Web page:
Remote learning and cognitive overload
Remote learning requires learners to adapt how they study, but for neurodiverse learners there may be additional challenges, meaning they take longer to adjust.3 min read Published: 17 Apr 2020
Remote learning requires all learners to adapt and change the way they study and learn, but for neurodiverse learners there may be additional challenges that can increase the time it takes them to adjust.
This blog aims to outline some of these additional challenges and help educators understand why this sudden change will affect some students more than others.
A new (distracting) environment
Imagine the following scenario: a student is watching an online lecture. They have multiple tabs open on their screen that they are tempted to look at while they are meant to be watching/listening, then an email comes through as a pop up notification at the top of the screen; at the same time they get a social media notification; as this happens someone sends them a text, etc.
It is likely to be much more difficult for neurodiverse learners to disregard the irrelevant or superfluous information (email, social media notification, phone) and this will inevitably prevent them from processing the important, primary, information (the lecture audiovisual).
Cognitive overload and neurodiversity
Cognitive overload occurs when there is too much information for us to process at one time. The result is often that we do not process any of the information at all.
Cognitive overload is more of a problem for learners with reduced working memory capacity or executive function difficulties.
This is because we use our working memories to store and manipulate information in the short term before committing it to long term memory or using it to deliver a response. Many neurodiverse learners fall into this category including those with autism, ADHD, and Specific Learning Difficulties.
For learners with autism, this concept of cognitive overload is very common. Due to their difficulties with sensory filtering they are less able to ignore extraneous unnecessary stimuli or information, and they struggle to organise information adequately to process it.
Why ‘meltdown’ is a real risk
As neurodivergent learners have difficulties attending to a singular stimulus, online learning that involves multiple simultaneous streams of information may lead to cognitive overload and a potential shutting down of the brain (leading to what is commonly referred to as ‘meltdown’).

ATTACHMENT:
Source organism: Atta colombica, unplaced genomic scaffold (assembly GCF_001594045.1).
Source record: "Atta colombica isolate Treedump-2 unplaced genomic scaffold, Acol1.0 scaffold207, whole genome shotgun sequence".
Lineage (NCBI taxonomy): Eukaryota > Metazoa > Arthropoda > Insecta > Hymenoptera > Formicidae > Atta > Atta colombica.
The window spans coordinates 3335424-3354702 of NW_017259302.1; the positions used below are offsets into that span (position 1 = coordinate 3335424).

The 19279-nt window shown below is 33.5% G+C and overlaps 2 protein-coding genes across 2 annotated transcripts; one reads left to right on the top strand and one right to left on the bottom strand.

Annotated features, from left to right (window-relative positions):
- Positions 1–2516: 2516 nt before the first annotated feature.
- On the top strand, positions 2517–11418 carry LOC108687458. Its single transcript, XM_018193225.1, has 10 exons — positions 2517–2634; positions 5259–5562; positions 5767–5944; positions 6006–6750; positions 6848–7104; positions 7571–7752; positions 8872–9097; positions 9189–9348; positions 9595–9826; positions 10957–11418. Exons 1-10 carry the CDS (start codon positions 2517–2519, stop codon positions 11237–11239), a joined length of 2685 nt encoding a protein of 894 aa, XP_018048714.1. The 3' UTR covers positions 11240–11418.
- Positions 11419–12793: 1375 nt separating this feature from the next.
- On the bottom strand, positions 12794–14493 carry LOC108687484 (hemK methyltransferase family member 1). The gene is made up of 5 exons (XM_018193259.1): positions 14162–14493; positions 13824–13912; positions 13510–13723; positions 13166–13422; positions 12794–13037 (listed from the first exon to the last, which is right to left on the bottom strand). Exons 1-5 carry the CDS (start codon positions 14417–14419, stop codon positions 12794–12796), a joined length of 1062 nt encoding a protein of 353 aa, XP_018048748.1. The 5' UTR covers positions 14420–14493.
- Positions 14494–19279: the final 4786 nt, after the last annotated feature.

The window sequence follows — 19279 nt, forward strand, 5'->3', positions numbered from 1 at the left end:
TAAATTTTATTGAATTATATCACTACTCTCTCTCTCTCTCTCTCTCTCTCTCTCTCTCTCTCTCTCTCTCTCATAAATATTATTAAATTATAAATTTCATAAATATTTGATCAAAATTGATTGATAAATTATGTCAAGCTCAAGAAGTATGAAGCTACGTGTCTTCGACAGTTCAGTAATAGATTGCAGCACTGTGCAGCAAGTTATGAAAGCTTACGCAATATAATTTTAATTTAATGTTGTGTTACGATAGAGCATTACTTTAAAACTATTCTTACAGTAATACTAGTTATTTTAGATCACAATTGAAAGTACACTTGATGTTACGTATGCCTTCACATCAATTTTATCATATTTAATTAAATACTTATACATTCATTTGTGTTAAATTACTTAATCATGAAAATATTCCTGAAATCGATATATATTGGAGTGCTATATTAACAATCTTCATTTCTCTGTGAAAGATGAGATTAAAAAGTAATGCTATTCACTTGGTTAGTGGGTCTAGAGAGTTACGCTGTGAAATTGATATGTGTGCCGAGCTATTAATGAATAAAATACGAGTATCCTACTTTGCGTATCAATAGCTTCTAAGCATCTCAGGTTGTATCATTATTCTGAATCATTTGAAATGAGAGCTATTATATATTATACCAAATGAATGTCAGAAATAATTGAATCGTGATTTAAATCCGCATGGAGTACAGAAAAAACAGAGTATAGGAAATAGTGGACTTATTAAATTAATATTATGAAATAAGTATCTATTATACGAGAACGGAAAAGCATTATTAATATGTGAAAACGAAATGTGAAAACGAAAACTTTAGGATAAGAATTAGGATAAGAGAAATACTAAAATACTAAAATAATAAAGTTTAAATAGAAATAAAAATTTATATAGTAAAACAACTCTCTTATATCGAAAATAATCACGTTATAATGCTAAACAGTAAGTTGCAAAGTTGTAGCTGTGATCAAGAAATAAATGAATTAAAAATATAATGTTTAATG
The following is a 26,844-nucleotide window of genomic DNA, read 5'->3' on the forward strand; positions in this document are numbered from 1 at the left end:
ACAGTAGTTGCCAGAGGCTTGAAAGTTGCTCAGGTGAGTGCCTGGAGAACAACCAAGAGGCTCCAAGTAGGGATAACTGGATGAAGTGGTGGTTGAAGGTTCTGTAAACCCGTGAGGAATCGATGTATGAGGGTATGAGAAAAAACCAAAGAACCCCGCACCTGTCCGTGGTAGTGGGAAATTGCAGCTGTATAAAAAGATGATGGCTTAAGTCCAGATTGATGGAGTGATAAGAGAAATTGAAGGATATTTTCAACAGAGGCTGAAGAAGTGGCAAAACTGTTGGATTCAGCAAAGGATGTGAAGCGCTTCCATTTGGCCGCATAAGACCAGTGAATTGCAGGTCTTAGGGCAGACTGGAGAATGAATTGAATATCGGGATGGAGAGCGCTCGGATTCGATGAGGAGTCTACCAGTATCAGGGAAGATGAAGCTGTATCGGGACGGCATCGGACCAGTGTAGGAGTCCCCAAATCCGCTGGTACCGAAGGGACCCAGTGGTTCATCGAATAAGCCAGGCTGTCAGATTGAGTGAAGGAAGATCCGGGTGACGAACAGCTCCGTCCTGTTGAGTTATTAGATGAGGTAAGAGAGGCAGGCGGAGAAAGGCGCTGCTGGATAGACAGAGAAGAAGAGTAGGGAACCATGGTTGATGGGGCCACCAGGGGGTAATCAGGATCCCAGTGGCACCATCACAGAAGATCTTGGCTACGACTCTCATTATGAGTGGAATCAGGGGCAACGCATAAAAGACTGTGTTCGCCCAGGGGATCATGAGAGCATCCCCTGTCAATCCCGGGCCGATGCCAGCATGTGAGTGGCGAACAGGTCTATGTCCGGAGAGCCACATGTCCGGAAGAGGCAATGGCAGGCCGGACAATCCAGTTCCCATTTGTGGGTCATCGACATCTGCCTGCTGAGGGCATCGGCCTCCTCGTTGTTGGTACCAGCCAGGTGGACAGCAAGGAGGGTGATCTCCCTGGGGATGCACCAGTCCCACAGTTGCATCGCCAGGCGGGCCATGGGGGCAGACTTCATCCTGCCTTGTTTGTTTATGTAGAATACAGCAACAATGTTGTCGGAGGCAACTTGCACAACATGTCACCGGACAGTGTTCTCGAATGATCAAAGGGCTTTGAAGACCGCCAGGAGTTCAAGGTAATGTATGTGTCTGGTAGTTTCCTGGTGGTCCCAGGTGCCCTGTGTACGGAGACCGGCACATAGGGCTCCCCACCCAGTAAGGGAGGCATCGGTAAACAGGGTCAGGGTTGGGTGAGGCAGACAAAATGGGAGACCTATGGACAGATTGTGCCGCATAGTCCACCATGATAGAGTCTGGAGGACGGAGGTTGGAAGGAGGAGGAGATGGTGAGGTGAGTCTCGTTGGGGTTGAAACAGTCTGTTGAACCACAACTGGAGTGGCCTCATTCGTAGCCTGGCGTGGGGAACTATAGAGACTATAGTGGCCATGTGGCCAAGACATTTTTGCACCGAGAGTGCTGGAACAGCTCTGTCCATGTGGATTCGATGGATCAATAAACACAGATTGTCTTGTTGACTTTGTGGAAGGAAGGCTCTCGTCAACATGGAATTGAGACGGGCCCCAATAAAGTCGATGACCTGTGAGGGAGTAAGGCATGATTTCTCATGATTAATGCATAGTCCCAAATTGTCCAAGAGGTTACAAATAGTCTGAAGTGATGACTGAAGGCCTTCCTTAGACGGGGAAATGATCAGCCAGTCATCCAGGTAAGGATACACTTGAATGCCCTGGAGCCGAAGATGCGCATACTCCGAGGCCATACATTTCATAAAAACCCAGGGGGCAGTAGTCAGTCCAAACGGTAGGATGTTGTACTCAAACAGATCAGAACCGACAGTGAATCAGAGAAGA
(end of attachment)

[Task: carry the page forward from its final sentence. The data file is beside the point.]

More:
Students may be required to simultaneously listen to the lecturer, watch the slides, engage in polls or Q&A activities, and monitor chat windows for discussion points. When all of these activities have to be done on the computer, it can overload the neurodiverse learner.
The sudden shift in education delivery is likely to cause problems for neurodiverse learners who find it difficult to…
- manage their time,
- adjust to a more relaxed structure,
- adapt to a new and different routine,
- change the way they communicate with peers and tutors,
- motivate themselves to study,
- and pay attention and focus when there are many distractions around them.
There may also be a higher chance of misunderstandings in content and assignment instructions for students who are stronger in processing and remembering verbal information than they are in processing written information.
When we are working or learning online, we often focus in a way that results in us being continuously engaged in many activities/tasks but not giving any one of these tasks our full attention.
This is different to ‘multi-tasking’ where we are seemingly engaged with different tasks simultaneously, as this continuous yet partial attention occurs for long periods of time when we are constantly seeking opportunities to absorb yet more information.
Whilst this may seem a useful strategy for increasing information flow, it has costs; it impairs our cognition, increases stress, and reduces our ability to plan and make decisions. It relates to our limited processing capacity and the difficulties our brains have in attending to multiple streams of information at once. A sudden shift to online teaching and learning for those with even further reduced capacity for processing is likely to be challenging.
These are challenging times, but students can still thrive
This is not to say that neurodiverse learners cannot adjust to this way of learning, far from it; it simply means that they will need extra time and support, and will need to employ novel ways of maximising their strengths while minimising the impact of the challenges they experience.
As we put together routines and get gradually more used to our changed working environments, it’s always worth keeping this point in mind.
We’ll be publishing more content from Dr. Sue in the coming weeks, including articles on the science of remote learning, implications for disability support and more.
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